Jaimee Wriston Colbert
Postponed until Fall 2020 semester.
Jaimee Wriston Colbert is the author of the story collection Wild Things (BkMk Press 2016); Shark Girls (Livingston Press 2009); Dream Lives of Butterflies, which won the gold medal in the 2008 Independent Publisher Awards; Climbing the God Tree, winner of the Willa Cather Fiction Prize; and the story collection Sex, Salvation, and the Automobile, winner of the Zephyr Publishing Prize. She teaches in the Creative Writing Program at Binghamton University, State University of New
Postponed until Fall 2020 semester.
Anthony Grooms is the author Bombingham: A Novel and Trouble No More: Stories, both winners of the Lillian Smith Book Award for fiction. He has taught writing and American literature at universities in Ghana and Sweden, and since 1994, at Kennesaw State University in Georgia. He has lectured widely on American literature and culture, especially on topics related to narrations that reflect on the American Civil Rights Movement. Grooms is a Fulbright Fellow, a Yaddo Fellow, a Hurston-Wright Foundation Legacy Award finalist, and an Arts Administration Fellow from the National Endowment for the Arts. His novel The Vain Conversation (2018) has earned honors from the Georgia Center for the Book, the Women’s National Book Association, the Trio Multi-Arts Program, and the Black Caucus of the American Library Association. For more about Grooms visit anthonygrooms.com.
Syrian-American Rana Bitar is a doctor by day and writer by night. Her memoir The Long Tale of Tears and Smiles (unpublished) and her 2019 collection of poems, A Loaf of Bread, embrace both the losses of her upbringing and home in Syria and struggles to make a new life in America. A practicing oncologist and hematologist, Rana earned her Master’s in English and Creative Writing from Southern New Hampshire University in 2017. Her poetry appeared in The Deadly Writers Patrol, DoveTales, Earthen Lamp Journal, Pittsburgh Poetry Review, and elsewhere. A Loaf Of Bread (Unsolicited Press 2019) was a finalist in the Concrete Wolf Chapbook Competition (2017), and won honorable mention in The Louis Award for poetry (2017).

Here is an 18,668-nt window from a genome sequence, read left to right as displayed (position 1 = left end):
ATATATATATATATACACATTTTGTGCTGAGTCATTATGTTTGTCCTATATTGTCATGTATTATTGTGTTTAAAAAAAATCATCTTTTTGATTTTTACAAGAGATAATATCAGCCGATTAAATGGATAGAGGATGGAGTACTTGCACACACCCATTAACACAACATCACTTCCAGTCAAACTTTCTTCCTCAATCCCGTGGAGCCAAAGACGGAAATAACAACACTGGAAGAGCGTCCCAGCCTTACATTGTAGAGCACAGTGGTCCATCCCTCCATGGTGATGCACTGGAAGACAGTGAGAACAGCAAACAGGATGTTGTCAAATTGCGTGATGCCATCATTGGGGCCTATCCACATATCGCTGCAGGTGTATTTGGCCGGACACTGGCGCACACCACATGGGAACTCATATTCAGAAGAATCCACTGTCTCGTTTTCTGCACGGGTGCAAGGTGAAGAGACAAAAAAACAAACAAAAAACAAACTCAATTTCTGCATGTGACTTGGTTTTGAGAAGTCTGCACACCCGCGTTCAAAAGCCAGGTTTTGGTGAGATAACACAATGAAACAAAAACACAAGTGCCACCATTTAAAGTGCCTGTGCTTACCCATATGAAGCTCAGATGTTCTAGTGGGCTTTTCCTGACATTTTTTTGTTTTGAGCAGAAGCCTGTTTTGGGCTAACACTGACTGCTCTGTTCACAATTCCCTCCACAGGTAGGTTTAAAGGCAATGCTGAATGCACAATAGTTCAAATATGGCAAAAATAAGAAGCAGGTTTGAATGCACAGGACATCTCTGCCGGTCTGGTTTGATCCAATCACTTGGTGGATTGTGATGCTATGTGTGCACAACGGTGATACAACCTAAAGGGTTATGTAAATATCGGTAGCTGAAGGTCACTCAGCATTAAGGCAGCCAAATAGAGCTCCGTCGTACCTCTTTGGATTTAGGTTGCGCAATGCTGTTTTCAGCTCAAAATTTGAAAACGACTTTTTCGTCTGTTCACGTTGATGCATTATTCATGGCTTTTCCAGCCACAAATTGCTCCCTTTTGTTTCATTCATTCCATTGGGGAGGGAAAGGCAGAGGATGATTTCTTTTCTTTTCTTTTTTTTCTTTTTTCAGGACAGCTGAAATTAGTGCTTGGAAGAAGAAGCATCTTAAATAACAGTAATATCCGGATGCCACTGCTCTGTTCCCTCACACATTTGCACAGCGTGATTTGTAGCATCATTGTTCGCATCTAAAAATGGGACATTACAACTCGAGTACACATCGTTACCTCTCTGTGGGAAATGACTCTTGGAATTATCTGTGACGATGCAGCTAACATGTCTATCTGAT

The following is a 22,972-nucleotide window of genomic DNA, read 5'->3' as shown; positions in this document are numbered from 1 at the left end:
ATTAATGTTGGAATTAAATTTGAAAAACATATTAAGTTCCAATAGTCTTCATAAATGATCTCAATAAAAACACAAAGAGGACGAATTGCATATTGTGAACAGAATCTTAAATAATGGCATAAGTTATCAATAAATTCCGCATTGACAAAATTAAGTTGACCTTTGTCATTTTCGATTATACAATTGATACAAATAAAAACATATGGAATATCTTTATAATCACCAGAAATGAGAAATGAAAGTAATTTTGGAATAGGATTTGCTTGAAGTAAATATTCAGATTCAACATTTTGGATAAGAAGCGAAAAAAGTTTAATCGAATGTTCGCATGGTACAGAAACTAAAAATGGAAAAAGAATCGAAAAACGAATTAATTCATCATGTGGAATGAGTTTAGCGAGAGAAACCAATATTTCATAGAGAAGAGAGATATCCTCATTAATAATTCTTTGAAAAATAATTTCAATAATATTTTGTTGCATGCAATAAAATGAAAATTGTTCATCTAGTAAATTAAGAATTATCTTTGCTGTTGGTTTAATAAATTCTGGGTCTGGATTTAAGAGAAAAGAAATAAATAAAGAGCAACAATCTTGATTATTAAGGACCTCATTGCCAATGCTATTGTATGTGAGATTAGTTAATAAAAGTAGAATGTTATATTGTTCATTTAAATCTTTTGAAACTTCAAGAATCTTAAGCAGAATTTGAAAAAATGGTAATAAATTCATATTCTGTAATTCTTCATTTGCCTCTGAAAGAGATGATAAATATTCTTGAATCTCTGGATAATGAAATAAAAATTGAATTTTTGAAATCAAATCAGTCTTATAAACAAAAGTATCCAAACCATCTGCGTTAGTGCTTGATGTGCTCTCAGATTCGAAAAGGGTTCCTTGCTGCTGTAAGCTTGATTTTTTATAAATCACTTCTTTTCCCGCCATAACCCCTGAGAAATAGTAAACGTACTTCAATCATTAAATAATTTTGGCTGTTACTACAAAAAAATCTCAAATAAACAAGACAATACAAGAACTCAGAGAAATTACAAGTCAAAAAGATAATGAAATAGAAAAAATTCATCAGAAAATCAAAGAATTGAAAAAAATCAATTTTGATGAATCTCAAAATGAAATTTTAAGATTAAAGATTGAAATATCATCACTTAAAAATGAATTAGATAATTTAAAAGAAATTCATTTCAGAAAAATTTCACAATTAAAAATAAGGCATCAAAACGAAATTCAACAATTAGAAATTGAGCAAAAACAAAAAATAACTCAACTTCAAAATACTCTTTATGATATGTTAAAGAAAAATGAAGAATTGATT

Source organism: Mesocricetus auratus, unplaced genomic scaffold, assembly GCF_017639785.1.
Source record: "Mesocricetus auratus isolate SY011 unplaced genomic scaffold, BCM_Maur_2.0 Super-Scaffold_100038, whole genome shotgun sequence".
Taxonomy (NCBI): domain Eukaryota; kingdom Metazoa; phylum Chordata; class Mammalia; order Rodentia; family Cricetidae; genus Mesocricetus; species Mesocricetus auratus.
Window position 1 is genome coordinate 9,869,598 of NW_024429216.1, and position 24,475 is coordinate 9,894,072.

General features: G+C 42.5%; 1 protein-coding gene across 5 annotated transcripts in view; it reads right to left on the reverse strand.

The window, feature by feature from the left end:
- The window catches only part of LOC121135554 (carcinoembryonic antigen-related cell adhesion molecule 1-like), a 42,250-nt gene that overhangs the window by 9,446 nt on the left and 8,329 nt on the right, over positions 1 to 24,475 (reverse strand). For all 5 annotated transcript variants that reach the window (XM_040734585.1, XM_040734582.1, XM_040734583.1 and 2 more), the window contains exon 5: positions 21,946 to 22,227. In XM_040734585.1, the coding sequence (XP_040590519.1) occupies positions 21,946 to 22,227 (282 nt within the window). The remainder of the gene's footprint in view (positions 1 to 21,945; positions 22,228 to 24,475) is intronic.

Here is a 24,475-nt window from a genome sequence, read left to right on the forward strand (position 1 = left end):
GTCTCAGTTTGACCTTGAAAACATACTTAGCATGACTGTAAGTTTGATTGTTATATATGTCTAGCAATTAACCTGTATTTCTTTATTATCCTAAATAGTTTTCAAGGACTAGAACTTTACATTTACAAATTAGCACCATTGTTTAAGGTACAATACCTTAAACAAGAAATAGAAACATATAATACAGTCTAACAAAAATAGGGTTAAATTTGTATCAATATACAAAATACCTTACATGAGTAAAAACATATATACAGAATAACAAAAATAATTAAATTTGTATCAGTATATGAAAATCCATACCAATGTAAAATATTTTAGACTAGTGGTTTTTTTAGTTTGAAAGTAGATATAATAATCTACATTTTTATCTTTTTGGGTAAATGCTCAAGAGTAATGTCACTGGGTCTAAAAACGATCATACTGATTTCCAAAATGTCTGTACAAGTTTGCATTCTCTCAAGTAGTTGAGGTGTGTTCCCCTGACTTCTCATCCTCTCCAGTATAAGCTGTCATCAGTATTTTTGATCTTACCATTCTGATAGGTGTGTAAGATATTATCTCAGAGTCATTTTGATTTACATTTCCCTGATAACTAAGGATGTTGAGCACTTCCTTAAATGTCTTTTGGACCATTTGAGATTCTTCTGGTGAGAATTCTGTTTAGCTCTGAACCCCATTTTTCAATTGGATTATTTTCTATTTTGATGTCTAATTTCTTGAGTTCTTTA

For YouTube video click here.
Alice Lichtenstein graduated from Brown University and received her MFA from Boston University where she was named the BU Fellow in Fiction. She has received a New York Foundation of the Arts Grant in Fiction and has twice been a fellow at the MacDowell Colony. Her novels include The Genius of the World and Lost, and, most recently, The Crime of Being, which has been nominated for a Pulitzer Prize.
Tom Holmes is the editor of Redactions: Poetry & Poetics and the author of three full-length collections of poetry, most recently The Cave(winner of The Bitter Oleander Press Library of Poetry Book Award for 2013), as well as four chapbooks. He graduated from SUNY Oneonta with a BS in English in 1992. His writings about wine, poetry book reviews, and poetry can be found at his blog, The Line Break: thelinebreak.wordpress.com/. Twitter: @TheLineBreak
Suzanne Cleary’s fourth poetry book, Crude Angel, was published in 2018 by BkMk Press (University of Missouri-Kansas City). Beauty Mark (BkMk 2013) won the John Ciardi Prize for Poetry. Recipient of a Pushcart Prize, her other awards include the Cecil Hemley Memorial Award of the Poetry Society of America, a fellowship from the New York Foundation for the Arts, and residencies at Yaddo and the MacDowell Colony. Her publication credits include the journals The Atlantic, Georgia Review, and Poetry London, and anthologies including Best American Poetry. Her website is <www.suzanneclearypoet.com>